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Trubisky’s combination of physical skills and accuracy are why scouts view him as a possible top-10 pick. USATSI

11. Haason Reddick , LB, Temple Owls (6-1, 237, 4.52)

Used all over the front-seven at Temple, Reddick lined up mostly as a defensive end, but projects best as an off-ball linebacker in the NFL. He is comfortable in space with above average athleticism and the secondary quickness to work off blocks and track down ballcarriers.


12. Mike Williams , WR, Clemson Tigers (6-4, 218, 4.58)

There will be faster wideouts in the 2017 class, but none have the combination of size, ballskills and body control that Williams shows on film. His large catch radius and quick reflexes make him dominant in contested situations, especially on back shoulder and fade routes.


13. Corey Davis , WR, Western Michigan Broncos (6-3, 209, 4.48)

One of the most productive pass-catchers in NCAA history, Davis is physically built for the NFL with the route athleticism and polish that dominated MAC competition. He might not have any true dominant qualities, but he is very savvy and competes with a survivor mentality.


14. Derek Barnett , DE, Tennessee Volunteers (6-3, 259, 4.88)

One of the most productive pass rushers in SEC history, Barnett isn’t naturally explosive off the edge, but he can bend and win with flexibility, instincts and power. He is consistently in the right place at the right time to be a reliable edge player vs. both the run and the pass.


15. O.J. Howard , TE, Alabama (6-6, 251, 4.51)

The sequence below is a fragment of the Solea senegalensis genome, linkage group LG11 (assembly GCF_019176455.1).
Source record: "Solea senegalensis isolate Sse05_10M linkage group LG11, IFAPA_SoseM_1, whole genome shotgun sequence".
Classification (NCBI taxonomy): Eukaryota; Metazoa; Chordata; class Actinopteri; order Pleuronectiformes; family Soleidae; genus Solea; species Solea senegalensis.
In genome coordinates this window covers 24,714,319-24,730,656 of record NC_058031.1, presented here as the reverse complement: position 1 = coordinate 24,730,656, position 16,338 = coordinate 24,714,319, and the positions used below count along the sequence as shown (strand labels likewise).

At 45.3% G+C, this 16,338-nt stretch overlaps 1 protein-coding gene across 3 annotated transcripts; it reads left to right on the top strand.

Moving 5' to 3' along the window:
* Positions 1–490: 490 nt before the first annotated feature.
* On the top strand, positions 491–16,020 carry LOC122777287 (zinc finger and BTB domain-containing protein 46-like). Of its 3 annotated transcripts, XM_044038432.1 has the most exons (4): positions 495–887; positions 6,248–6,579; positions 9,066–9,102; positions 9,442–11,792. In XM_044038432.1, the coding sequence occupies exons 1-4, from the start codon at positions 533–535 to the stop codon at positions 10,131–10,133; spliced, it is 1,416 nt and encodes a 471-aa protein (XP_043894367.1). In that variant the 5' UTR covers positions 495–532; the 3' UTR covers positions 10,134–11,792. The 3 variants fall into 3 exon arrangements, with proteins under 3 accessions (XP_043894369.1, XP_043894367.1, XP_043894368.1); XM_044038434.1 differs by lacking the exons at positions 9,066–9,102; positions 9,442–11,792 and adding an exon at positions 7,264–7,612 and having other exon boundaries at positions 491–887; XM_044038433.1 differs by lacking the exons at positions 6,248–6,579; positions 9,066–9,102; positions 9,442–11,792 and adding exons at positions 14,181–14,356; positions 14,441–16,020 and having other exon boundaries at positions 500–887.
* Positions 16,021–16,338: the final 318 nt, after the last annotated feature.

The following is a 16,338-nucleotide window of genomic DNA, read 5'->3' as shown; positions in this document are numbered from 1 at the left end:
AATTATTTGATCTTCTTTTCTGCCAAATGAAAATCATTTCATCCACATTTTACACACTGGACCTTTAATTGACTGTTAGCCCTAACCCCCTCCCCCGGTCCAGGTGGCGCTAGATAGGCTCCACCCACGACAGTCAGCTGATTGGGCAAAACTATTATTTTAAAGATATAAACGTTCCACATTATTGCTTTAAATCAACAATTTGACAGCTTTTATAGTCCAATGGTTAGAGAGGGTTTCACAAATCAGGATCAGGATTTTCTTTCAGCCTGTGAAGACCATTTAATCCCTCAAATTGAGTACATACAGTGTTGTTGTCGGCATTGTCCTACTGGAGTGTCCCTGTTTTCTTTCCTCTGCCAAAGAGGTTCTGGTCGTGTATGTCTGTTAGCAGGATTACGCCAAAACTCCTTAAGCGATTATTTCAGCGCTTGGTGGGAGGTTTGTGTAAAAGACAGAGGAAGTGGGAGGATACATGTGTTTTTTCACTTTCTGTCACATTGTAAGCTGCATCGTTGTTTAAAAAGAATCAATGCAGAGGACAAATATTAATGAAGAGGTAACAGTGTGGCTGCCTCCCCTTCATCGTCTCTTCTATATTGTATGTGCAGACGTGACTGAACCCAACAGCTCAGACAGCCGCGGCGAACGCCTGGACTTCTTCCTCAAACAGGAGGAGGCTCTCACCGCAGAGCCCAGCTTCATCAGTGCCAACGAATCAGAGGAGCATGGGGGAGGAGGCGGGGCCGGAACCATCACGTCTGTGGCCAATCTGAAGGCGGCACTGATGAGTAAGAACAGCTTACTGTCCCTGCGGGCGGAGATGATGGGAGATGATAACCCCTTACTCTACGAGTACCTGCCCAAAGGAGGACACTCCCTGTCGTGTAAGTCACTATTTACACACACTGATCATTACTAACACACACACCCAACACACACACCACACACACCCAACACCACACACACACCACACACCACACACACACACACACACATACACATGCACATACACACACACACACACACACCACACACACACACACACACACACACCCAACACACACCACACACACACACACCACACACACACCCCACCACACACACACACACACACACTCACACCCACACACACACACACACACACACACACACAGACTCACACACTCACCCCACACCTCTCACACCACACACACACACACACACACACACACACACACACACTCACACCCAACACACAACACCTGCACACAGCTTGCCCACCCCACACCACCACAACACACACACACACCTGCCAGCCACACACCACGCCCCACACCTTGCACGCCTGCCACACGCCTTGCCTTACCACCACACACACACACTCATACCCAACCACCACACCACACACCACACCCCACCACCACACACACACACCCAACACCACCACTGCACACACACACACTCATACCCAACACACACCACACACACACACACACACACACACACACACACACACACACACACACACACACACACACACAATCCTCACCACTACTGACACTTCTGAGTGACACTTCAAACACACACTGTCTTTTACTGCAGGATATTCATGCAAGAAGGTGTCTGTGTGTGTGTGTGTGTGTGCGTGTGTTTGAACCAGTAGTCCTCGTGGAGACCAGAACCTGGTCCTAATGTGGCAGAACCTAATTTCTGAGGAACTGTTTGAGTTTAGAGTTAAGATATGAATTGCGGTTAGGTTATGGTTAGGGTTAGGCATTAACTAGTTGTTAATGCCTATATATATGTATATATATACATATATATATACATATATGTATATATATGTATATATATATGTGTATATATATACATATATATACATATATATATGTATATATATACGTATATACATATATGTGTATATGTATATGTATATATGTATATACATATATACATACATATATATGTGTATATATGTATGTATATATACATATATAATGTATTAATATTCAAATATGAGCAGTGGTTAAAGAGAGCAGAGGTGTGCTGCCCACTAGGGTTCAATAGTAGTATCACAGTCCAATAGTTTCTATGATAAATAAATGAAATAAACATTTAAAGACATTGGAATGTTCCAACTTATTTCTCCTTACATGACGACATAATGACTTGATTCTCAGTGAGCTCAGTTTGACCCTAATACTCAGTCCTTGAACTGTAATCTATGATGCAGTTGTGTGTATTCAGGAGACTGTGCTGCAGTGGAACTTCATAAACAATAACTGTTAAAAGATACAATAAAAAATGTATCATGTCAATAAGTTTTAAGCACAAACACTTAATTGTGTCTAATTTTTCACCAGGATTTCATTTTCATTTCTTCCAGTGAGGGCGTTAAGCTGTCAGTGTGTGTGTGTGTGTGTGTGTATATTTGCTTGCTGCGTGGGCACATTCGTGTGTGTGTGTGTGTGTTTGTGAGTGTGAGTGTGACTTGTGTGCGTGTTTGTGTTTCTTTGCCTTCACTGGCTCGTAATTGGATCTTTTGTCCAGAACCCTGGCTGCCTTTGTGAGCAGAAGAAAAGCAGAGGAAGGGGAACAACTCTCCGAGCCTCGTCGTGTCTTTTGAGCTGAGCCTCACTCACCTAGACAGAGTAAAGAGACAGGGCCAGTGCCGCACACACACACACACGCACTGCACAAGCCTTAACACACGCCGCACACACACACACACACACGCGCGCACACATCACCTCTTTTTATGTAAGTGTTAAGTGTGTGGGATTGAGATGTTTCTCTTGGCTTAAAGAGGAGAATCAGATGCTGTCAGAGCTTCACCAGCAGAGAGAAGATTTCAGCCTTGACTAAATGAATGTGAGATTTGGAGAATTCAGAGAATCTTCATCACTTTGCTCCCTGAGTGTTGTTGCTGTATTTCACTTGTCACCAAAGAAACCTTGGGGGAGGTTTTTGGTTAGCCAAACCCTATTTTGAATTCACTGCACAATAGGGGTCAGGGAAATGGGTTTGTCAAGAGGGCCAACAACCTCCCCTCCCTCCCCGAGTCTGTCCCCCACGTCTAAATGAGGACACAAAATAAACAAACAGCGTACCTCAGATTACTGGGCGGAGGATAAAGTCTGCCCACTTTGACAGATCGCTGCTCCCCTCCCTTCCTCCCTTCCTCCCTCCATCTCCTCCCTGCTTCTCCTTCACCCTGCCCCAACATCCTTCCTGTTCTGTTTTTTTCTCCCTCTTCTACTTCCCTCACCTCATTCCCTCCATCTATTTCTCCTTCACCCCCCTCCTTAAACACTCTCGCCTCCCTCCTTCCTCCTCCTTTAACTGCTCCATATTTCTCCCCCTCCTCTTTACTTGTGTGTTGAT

A very athletic and toolsy prospect, Howard wasn’t the high-volume receiver you expect from a prospect graded in the top-20, but it won’t surprise anyone if he ends up being a better pro than collegiate tight end. He isn’t an overpowering blocker, but he does just enough to be a reliable three-down NFL player.


16. Leonard Fournette , RB, LSU (6-0, 240, 4.51)

Simply put, Fournette is a freak of nature. His blend of size, speed and strength is rare and the best NFL comparison in terms of body type and natural ability might be Carolina Panthers linebacker Thomas Davis . He has some areas that require fine-tuning, but Fournette is a different breed of athlete.


17. David Njoku , TE, Miami (Fla.) Hurricanes (6-4, 246, 4.64)

With only 64 career catches, Njoku doesn’t have a large sample size, but his natural athleticism and pass-catching skills are impressive. He is underdeveloped as a blocker and needs route maintenance, but his fluid acceleration makes him a mismatch down the field and scouts are understandably excited about his upside.


18. Christian McCaffrey , RB, Stanford (5-11, 202, 4.48)

A do-everything back, McCaffrey lacks an ideal build to be a true feature NFL running back, but with his versatility to line up in the slot and be a chess piece on offense, he is deserving of top-20 consideration. McCaffrey is very quick to read and react and is one of the most intelligent runners I’ve studied.


19. Forrest Lamp , OT/OG, Western Kentucky Hilltoppers (6-4, 309, 5.00)

A four-year starter at left tackle, Lamp might be able to stay at tackle in the NFL, but he projects much better inside at guard due to his square-blocking style and lack of length. He has the body control, core strength and stubborn mentality to start and thrive early in his pro career.


20. Malik McDowell , DL, Michigan State Spartans (6-6, 295, 4.85)

Based on his flashes, McDowell is one of the top-five talents in this draft class, but inconsistency and concerns over fit create some doubt. Nonetheless, he has outstanding movement skills for a man his size with the length and upper body strength to rush from different positions up front.

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McDowell is one of the top-five talents in this draft class. USATSI

21. John Ross , WR, Washington Huskies (5-11, 188, 4.22)

After switching between offense and defense earlier in his career, Ross has developed into a very polished route runner with the vertical speed and sudden footwork to manipulate coverages. If the training staff signs off, Ross will be off the board quickly.


22. Takkarist McKinley , DE/OLB, UCLA Bruins (6-2, 250, 4.59)